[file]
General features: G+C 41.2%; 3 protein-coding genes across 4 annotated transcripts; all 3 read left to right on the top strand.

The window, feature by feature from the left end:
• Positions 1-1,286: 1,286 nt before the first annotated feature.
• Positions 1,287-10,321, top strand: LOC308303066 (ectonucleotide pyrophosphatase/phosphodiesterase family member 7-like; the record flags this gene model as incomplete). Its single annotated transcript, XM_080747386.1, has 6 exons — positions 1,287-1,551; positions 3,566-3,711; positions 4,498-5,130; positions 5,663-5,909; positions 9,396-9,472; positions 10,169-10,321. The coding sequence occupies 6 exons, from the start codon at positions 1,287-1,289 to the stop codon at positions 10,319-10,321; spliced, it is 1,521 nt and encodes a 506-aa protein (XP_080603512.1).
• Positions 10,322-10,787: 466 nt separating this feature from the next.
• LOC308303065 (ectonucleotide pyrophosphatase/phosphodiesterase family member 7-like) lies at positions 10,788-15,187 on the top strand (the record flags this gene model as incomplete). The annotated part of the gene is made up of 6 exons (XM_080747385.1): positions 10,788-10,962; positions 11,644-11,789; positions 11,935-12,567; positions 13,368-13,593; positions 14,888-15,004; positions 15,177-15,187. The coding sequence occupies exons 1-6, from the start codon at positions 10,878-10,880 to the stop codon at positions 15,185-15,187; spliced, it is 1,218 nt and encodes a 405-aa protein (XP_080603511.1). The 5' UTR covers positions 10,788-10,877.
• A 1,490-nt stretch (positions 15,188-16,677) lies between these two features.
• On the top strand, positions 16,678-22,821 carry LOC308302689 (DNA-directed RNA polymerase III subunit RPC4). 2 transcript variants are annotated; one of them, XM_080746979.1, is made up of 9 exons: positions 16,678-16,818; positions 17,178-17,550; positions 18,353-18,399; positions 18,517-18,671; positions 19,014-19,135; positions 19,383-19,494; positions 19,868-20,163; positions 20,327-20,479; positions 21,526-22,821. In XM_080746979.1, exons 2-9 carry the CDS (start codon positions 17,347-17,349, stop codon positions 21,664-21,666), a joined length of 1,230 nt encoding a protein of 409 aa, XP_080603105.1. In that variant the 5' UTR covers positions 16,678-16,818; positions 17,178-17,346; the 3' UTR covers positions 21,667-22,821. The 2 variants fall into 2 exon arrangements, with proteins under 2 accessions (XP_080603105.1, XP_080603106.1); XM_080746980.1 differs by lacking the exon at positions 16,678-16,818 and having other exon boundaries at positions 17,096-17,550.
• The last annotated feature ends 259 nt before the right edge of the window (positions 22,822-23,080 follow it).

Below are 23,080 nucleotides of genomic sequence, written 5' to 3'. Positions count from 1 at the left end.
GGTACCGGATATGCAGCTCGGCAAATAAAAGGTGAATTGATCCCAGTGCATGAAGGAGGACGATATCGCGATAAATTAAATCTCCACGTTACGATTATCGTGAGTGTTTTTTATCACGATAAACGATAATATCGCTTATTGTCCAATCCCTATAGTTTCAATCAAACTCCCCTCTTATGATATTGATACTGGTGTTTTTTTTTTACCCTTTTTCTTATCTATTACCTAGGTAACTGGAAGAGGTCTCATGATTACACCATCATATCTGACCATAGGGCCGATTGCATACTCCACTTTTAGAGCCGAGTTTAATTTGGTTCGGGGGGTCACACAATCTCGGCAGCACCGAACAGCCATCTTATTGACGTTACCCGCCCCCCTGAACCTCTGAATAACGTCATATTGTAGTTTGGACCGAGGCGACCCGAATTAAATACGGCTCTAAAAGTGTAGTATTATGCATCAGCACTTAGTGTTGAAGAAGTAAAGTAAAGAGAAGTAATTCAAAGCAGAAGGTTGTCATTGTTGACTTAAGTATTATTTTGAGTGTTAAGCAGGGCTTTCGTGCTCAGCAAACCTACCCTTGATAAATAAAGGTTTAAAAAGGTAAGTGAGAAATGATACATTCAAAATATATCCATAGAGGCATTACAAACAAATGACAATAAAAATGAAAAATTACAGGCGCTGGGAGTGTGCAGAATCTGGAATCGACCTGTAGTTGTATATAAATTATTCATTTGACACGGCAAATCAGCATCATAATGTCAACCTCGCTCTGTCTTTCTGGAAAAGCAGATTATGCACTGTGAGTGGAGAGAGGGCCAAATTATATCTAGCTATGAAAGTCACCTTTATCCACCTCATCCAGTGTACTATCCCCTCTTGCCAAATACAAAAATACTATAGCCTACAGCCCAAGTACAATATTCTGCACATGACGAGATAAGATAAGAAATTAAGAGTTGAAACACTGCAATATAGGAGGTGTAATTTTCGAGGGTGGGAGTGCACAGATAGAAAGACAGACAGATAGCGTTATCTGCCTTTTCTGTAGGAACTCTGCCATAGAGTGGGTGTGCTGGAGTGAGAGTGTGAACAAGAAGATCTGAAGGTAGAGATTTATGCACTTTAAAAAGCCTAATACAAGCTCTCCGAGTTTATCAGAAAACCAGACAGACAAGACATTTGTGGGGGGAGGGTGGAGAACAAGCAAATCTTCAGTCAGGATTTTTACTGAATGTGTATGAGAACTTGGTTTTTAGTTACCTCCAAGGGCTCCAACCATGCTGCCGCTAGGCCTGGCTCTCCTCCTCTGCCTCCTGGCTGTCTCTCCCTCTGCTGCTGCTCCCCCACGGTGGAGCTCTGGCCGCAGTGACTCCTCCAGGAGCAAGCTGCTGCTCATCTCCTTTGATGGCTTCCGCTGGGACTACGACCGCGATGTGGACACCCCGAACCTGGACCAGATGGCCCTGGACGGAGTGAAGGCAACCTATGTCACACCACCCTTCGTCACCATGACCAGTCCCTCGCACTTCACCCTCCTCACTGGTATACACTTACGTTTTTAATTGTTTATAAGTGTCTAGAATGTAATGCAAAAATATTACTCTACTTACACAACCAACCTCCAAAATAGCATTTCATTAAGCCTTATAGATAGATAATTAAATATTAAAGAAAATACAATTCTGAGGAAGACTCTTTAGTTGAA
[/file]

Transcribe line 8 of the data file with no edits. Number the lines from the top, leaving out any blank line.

• On the top strand, positions 16,678-22,821 carry LOC308302689 (DNA-directed RNA polymerase III subunit RPC4). 2 transcript variants are annotated; one of them, XM_080746979.1, is made up of 9 exons: positions 16,678-16,818; positions 17,178-17,550; positions 18,353-18,399; positions 18,517-18,671; positions 19,014-19,135; positions 19,383-19,494; positions 19,868-20,163; positions 20,327-20,479; positions 21,526-22,821. In XM_080746979.1, exons 2-9 carry the CDS (start codon positions 17,347-17,349, stop codon positions 21,664-21,666), a joined length of 1,230 nt encoding a protein of 409 aa, XP_080603105.1. In that variant the 5' UTR covers positions 16,678-16,818; positions 17,178-17,346; the 3' UTR covers positions 21,667-22,821. The 2 variants fall into 2 exon arrangements, with proteins under 2 accessions (XP_080603105.1, XP_080603106.1); XM_080746980.1 differs by lacking the exon at positions 16,678-16,818 and having other exon boundaries at positions 17,096-17,550.